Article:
Archive for the Performance Category

Beyond YSlow

| July 8th, 2008

Nicole and Stoyan, part of the Exceptional Performance team at Yahoo!, recently gave a talk on some of the new performance rules related to javascript, css, mobile and more. The focus of the talk was on how one can improve performance further even after getting an ‘A’ grade on yslow. Enjoy the talk.

Performance Juice

| July 2nd, 2008

In the company of *exceptional* people at the Exceptional Performance Group, I too have caught on the performance bug. I asked myself today – “Wouldn’t it be great to have all the performance blogs consolidated at one place”. There are a number of performance experts (both frontend and backend) outside of Yahoo!. I do have a couple of such blogs on my feedreader and I’m sure you to have some to share.

I’m trying to consolidate all such performance centric blogs at Performance Juice. While I’m busy scouring the web for some great blogs I may have missed, I would love to include any links you might have into Performance Juice. You can contribute by listing blogs into the spreadsheet below. You can edit the spreadsheet here. Lets make Performance Juice a community driven vertical search for anything performance.

Be sure to quench your performance thirst at Performance Juice or just subscribe to this feed and stay up to date on the performance karma.

There are many performance related posts we come across everyday which are not necessarily from performance centric blogs. If you come across any such great posts, just tag them as “performancejuice” on and I’ll make sure they are included.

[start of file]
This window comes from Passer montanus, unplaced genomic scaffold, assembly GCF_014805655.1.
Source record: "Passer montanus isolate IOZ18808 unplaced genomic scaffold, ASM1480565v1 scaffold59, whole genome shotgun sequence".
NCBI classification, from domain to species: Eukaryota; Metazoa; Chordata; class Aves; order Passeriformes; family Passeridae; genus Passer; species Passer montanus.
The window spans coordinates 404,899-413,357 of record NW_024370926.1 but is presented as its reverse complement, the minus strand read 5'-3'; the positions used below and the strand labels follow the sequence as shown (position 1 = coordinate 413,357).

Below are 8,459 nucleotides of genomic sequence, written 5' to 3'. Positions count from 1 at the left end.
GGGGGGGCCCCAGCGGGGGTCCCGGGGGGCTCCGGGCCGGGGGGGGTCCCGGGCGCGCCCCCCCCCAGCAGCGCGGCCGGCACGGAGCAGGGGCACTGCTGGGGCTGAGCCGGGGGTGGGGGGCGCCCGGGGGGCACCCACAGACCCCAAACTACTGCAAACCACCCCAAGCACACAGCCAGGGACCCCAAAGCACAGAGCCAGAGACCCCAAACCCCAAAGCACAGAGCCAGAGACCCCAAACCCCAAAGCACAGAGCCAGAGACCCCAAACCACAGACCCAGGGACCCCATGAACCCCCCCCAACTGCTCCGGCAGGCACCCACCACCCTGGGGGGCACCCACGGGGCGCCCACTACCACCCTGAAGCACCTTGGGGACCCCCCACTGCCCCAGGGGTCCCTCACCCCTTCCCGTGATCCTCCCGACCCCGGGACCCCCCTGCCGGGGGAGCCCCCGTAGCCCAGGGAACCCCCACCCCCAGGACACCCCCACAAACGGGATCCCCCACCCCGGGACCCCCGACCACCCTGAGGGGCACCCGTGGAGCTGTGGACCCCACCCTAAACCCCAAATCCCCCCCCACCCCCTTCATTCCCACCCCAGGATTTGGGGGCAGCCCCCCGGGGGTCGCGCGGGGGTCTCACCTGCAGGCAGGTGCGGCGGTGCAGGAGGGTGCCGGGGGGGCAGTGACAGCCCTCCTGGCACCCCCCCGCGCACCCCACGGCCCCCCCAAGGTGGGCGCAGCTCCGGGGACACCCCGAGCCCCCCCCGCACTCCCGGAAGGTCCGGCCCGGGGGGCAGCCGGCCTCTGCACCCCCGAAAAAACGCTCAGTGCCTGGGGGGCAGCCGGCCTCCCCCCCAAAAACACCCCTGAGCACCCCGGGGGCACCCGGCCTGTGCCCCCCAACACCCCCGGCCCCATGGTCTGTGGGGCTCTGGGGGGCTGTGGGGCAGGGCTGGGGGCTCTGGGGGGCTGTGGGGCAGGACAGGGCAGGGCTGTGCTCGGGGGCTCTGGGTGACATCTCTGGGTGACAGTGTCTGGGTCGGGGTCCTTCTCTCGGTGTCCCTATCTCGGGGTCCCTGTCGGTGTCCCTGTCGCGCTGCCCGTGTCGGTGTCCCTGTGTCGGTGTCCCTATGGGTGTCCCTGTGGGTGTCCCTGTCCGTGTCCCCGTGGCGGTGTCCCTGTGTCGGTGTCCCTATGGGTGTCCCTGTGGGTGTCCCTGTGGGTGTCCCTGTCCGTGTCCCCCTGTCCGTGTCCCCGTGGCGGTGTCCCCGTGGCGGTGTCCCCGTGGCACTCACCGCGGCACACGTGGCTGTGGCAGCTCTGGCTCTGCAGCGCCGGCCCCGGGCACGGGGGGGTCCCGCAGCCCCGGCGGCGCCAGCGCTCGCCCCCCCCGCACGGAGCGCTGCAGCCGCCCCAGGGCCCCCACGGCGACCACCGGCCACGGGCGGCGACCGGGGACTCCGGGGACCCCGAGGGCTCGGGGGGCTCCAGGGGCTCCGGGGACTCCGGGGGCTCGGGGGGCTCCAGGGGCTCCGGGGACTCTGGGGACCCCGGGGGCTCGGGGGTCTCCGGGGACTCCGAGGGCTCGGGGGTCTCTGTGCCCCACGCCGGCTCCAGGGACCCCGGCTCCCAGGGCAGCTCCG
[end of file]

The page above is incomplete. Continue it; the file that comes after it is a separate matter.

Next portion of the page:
Any volunteers to manage the search engine? Head here.

[UPDATE] The custom search is now also powered by performance bookmarks on

You can edit the spreadsheet here.

Read the Memcached Documentation here.

Memcached is a high-performance, distributed memory object caching system, generic in nature, but intended for use in speeding up dynamic web applications by alleviating database load.

I have been exploring Memcached as a prospective cache for my project. It seems to be the panacea for all my caching problems. What is missing though is a detailed explanation or HowTo’s. I have been scouring the mailing list and the web for getting a detailed explanation on its working. I have aggregated all such information into a document which could be used by others like me in understanding Memcached.

I will be updating this document as and when I find something that would aid in understanding Memcahed better.

Read the Memcached Documentation here.

Although the ubiquitous $() function of prototype.js helps developers from retyping the DOM methods for getting an element, it should be used with utmost care. As they say ‘the devil’s in the details‘, we take a look at the protoype definition for $():

function $() {
var elements = new Array();

for (var i = 0; i < arguments.length; i++) { var element = arguments[i]; if (typeof element == 'string') element = document.getElementById(element); if (arguments.length == 1) return element; elements.push(element); } return elements; }

As we see above, the document.getElementById(element) is called on every function call. Therefore all the $() function does is facilitate code resuse.

But I have seen developers use the $() without regard to its implementation just because its handy, short and sweet. People tend to write code like the following:

for(var i=0; i< $('element').length; i++) { var value = $('element').value; ....... } Here in effect, for every iteration the DOM dynamically looks up for the element. This is inefficient which can be avoided using Object Caching (storing the objects referenced many times into a local variable). Here is the same code using object caching:

var element = $(‘element’);
for(var i=0; i
var value = element.value;

Sometimes these minute details can make a big difference.